In our home group this week one of the younger members asked the question: “Does God decide everything that is going to happen to us?” He had been wondering since a Christian friend had said that he didn’t need to worry about the future because God had it all planned out for him. The question isn’t a new one, but it certainly is important. Do we have real choices, is ‘free will’ a reality, or is everything already determined? This question isn’t just one for Christian theology, within which there is a rich tradition of debate about how divine sovereignty and human responsibility can coexist. It is also hotly debated in the realms of philosophy and neuroscience, with a significant number of neuroscientists suggesting that we live in a deterministic world – our actions are merely the result of chemical and electrical processes in our brains – and the majority of philosophers insisting that free will must exist. This debate isn’t far removed from questions about whether our personalities, physiology and lifestyles are predominantly decided by nature (our genes) or nurture (our environment and upbringing). On that question it seems fairly certain that the answer is both, although which is more influential in any given trait is less clear.
The implications of this debate are really quite profound. Who is ‘to blame’ for my actions – me or my genes? If it is me, am I really responsible if the ‘me’ that I am now is a result of my parents or others who shaped my formative years? But then if those others are only the product of their upbringing and genes, can they really be responsible? The trail of blame would seem to lead right back to the very beginning of our species, but that sounds faintly familiar… Original sin? Primeval ancestors taking the first fateful steps on a path that would scar all future generations of their kind? Perhaps Genesis has something to offer! When the debate is considered from a Christian perspective, of course, another possible culprit comes into the frame – God. If He created us this way and if He has decided everything that will happen, then isn’t He responsible for our actions? If so, is He responsible for our sins and isn’t it a bit unreasonable for Him to be so annoyed about them?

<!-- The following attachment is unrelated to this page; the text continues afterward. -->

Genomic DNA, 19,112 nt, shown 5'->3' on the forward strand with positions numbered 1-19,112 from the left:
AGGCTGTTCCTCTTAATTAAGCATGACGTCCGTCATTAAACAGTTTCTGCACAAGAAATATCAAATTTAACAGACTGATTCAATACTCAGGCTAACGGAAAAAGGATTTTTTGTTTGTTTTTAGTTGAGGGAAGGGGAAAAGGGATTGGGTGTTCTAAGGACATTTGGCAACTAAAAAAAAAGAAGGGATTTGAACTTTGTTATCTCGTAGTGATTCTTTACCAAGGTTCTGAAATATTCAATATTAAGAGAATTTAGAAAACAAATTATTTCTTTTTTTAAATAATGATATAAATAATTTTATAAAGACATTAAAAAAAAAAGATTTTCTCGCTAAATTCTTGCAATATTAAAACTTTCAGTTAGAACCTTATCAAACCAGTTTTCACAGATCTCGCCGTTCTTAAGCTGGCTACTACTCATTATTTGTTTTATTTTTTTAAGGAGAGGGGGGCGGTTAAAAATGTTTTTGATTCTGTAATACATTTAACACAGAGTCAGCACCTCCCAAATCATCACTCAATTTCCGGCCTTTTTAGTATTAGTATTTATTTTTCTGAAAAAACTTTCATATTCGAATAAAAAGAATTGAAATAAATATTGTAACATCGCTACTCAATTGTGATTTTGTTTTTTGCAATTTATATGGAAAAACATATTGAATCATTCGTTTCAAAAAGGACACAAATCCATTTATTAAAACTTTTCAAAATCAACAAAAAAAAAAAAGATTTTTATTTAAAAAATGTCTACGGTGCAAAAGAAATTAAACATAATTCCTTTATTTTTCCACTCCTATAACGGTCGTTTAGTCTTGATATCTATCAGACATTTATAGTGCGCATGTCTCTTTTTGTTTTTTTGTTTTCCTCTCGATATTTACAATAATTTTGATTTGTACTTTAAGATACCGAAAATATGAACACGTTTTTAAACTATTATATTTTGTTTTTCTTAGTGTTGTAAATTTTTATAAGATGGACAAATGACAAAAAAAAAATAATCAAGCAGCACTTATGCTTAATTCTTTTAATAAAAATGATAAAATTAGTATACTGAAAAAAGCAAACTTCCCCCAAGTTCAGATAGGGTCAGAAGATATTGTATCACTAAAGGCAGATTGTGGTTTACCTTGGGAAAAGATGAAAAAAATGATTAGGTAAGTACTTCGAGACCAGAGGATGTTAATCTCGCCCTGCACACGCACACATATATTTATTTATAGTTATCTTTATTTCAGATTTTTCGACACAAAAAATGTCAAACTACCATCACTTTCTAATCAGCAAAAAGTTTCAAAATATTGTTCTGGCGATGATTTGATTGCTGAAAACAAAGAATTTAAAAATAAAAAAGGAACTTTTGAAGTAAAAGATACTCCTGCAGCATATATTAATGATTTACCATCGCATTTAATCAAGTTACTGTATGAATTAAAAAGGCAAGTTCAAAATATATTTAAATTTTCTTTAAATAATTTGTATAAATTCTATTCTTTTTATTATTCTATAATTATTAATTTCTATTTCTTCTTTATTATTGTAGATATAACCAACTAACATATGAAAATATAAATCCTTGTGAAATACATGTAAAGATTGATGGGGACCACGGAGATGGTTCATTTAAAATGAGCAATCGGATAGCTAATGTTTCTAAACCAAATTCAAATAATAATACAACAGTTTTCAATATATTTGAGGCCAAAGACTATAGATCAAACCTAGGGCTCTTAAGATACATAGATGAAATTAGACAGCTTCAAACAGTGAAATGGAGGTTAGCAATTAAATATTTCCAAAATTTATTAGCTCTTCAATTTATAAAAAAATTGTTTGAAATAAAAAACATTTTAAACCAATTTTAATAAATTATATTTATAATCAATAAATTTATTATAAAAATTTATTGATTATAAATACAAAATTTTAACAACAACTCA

I have written elsewhere (see the note at the end of this post for a link) about the debate about determinism within neuroscience and philosophy, but here I want simply to consider it from the perspective of Scripture. I should issue a disclaimer – this is a huge issue and not one that I could hope to cover fully in this post or in a lifetime! The old-fashioned word for God’s sovereign oversight of His world and our lives is ‘providence’, which means literally ‘seeing in advance’. It’s closely related as a concept to ‘foreknowledge’. In the first post in this series I described how information ‘written’ by God is foundational to our lives biologically (in DNA) and morally (in the conscience). God wrote the plan for us in creation, but the Bible doesn’t leave it there. It’s not that God set the ball rolling and then stepped back to let the universe tick along under its own steam. The idea of God as the watchmaker who wound the cosmos up is a fallacy that developed in response to Enlightenment rationalism in early modern Europe. This deistic view is contradicted by the testimony of Scripture to a God who is actively involved in history and in the lives of people and who intervenes miraculously at key points, supremely through the incarnation of Jesus Christ. God is providentially active in His world.
One of the most beautiful descriptions of God’s knowledge of a human life is found in Psalm 139. In the heart of this amazing poem are the following words (verse 16):
Your eyes saw my unformed substance;
in your book were written, every one of them,
the days that were formed for me,
when as yet there was none of them.